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Published: Monday, 10/28/2013 - Updated: 10 months ago

Toledo firefighters serve up breakfast ‘For Pete’s Sake’

Family event fed about 300 people in South Toledo

BY MIKE SIGOV
BLADE STAFF WRITER
Garrett Hill, 7, left, his sister Marcie, 5, and their dad, firefighter Glenn Hill, dig into their pancakes. The event was set up to aid the family of former battalion Chief Peter J. Jaegly, who died Oct. 6. Garrett Hill, 7, left, his sister Marcie, 5, and their dad, firefighter Glenn Hill, dig into their pancakes. The event was set up to aid the family of former battalion Chief Peter J. Jaegly, who died Oct. 6.
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The members of the Hill family were on their way from their Northwood home to Hope Community Church in Oregon for a Sunday service when they dropped by Fire Station No.1 in downtown Toledo for a pancake breakfast.

But they did not come just for pancakes and syrup; they came to pay their respects and take part in an event they said would help build both hope and community.

They came for the inaugural Toledo Fire & Rescue Foundation “For Pete’s Sake” event.

The foundation is named in memory of Peter J. Jaegly, 49, a 20-year Toledo firefighter who became a battalion chief in 2011. Chief Jaegly died Oct. 6 in Hospice of Northwest Ohio on South Detroit Avenue after a 2½-year battle with cancer.

“Pete and his family are part of our firefighter family so we want to help support them,” Meredith Hill, 36, a 10-year-veteran Toledo firefighter and paramedic, said.

“Heaven forbid that there would be other catastrophic injuries or illnesses [among us] but we hope the organization grows to deal with them.”

Her husband, Glenn Hill, 47, a 21-year firefighter and paramedic veteran of the fire department, and their children — Garrett Hill, 7, and Marcie Hill, 5 — were among about 100 people who were having breakfast at the outset of the event.

Prepared for about 300 people, the family event ran from 9 a.m. to 3 p.m., closing nearby streets to traffic.

“This foundation is being established to help Toledo firefighters who suffer a catastrophic illness or injury, and is funded and supported by firefighters and local businesses,” said Lt. Matthew Hertzfeld, Toledo fire department spokesman.

“While the idea of a foundation to aid Toledo firefighters has been contemplated for several months, it was brought to the forefront of the discussion with the untimely passing of Battalion Chief Peter J. Jaegly.”

Greeted by the department’s mascot, Sparky the Fire Dog, some people headed straight for the doors, mingled, and made donations before sitting down for breakfast. Others — primarily children — first checked an outdoor exhibit of antique and modern fire vehicles and a trailer that is used to teach children fire safety.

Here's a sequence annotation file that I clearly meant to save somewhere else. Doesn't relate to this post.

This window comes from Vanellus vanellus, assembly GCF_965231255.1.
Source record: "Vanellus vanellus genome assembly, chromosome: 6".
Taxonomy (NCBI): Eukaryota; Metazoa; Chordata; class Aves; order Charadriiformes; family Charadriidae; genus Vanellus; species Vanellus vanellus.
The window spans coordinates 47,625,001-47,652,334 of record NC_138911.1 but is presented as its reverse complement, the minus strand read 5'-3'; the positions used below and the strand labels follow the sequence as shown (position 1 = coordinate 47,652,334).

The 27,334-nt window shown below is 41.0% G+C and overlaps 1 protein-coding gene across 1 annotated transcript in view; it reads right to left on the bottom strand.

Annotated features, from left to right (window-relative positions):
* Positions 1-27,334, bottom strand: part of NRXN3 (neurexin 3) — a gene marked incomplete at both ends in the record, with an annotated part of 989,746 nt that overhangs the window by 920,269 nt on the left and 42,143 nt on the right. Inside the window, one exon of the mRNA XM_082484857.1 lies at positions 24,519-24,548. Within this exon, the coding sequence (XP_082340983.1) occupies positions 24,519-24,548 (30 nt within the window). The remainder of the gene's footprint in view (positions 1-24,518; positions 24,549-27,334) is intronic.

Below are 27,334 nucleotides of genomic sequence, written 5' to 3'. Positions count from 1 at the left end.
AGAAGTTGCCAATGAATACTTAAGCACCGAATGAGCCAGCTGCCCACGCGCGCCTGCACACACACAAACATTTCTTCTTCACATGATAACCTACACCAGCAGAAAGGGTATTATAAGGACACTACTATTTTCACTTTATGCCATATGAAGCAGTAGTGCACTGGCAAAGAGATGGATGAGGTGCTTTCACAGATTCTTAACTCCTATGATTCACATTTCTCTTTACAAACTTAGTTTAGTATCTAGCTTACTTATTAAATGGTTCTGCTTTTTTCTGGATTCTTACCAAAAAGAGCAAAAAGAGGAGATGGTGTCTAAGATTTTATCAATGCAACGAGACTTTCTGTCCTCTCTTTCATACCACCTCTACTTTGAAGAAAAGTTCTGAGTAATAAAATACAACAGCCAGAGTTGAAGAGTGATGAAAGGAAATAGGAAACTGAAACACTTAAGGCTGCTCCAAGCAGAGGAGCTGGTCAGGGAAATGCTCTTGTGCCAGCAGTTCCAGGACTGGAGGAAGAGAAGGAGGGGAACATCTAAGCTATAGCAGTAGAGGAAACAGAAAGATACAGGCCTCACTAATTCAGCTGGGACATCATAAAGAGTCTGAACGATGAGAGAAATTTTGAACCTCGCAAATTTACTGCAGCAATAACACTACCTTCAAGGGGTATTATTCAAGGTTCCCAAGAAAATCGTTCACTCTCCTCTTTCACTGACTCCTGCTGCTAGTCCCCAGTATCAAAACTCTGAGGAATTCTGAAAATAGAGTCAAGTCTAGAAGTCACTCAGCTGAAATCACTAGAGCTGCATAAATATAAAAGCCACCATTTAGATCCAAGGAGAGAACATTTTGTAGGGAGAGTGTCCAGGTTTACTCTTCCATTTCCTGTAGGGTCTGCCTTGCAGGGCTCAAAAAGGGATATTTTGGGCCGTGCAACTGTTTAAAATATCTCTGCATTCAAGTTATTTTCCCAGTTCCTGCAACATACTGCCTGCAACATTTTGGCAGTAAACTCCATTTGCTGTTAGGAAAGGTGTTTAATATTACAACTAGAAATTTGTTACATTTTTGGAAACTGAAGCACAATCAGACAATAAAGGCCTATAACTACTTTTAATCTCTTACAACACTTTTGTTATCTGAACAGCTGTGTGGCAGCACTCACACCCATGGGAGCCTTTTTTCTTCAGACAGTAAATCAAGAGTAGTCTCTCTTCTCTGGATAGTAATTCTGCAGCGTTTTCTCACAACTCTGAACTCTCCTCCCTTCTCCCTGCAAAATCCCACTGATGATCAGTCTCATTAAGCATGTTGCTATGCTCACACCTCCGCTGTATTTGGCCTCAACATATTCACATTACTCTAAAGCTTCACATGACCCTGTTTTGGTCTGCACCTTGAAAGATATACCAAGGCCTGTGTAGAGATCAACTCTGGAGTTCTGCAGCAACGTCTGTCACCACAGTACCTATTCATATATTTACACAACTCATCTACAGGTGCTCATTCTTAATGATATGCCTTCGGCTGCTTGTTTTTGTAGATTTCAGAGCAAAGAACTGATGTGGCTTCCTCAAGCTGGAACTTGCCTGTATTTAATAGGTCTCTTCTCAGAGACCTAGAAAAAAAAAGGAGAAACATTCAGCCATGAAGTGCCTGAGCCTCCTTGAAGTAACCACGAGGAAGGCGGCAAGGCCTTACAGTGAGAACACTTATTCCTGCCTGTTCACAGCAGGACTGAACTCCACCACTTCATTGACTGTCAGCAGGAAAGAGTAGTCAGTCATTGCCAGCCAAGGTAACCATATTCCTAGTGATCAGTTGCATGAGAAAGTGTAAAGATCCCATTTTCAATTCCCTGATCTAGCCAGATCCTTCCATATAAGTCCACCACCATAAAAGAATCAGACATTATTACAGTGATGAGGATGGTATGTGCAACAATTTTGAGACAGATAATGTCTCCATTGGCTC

Nora Jaegly, Chief Jaegly’s widow, and their daughters, Katie, 14, and Sophie, 12, also attended the event.

Ms. Jaegly declined comment when asked for it through Lieutenant Hertzfeld.

“The overwhelming costs to any family in the Jaeglys’ position can be devastating, so, in early October of 2013, the Toledo Fire & Rescue Foundation ‘For Pete’s Sake’ was established,” he said.

Also, an account was set up at the Toledo Fire Fighters Credit Union for donations to the foundation.

The account is “into thousands of dollars” already, the fire department spokesman said.

The foundations’ sponsors include Ed Schmidt Auto Group, Hanson Inc., The Blade, Burkett Restaurant Equipment & Supplies, Rick’s City Diner, Meredith Party Rentals, American Rent-All Inc., Sysco Corp., Al Peake & Sons and Daughter Too, Ace Sanitation, Chariott Foods Inc., Irelands Embroidery & Custom Printing LLC, and Metzgers Printing & Mailing.

Lieutenant Hertzfeld said event organizers were “humbled with the support” from local business and firefighters.

“The foundation is set up to help firefighters and their families who have catastrophic illnesses and injuries. And it has happened to several of us recently. It always happens. But as a firefighter family — and we all consider ourselves a family — this is another way to help and support each other,” Mr. Hill said.

While the Hills talked, Garrett and Marcie, their young son and daughter, were finishing their meals. The Hills’ oldest daughter, Grace Hill, 18, a freshman at the University of Cincinnati, was out of town and could not attend the event, her mother said.

Cost of the pancake breakfast was $10 for adults and $5 for children.

There were also $20 T-shirts that bore the foundation’s logo.

Lieutenant Hertzfeld said organizers plan to hold the event “every year from here on.”

Mike Sigov at: sigov@theblade.com, 419-724-6089, or on Twitter @mikesigovblade.



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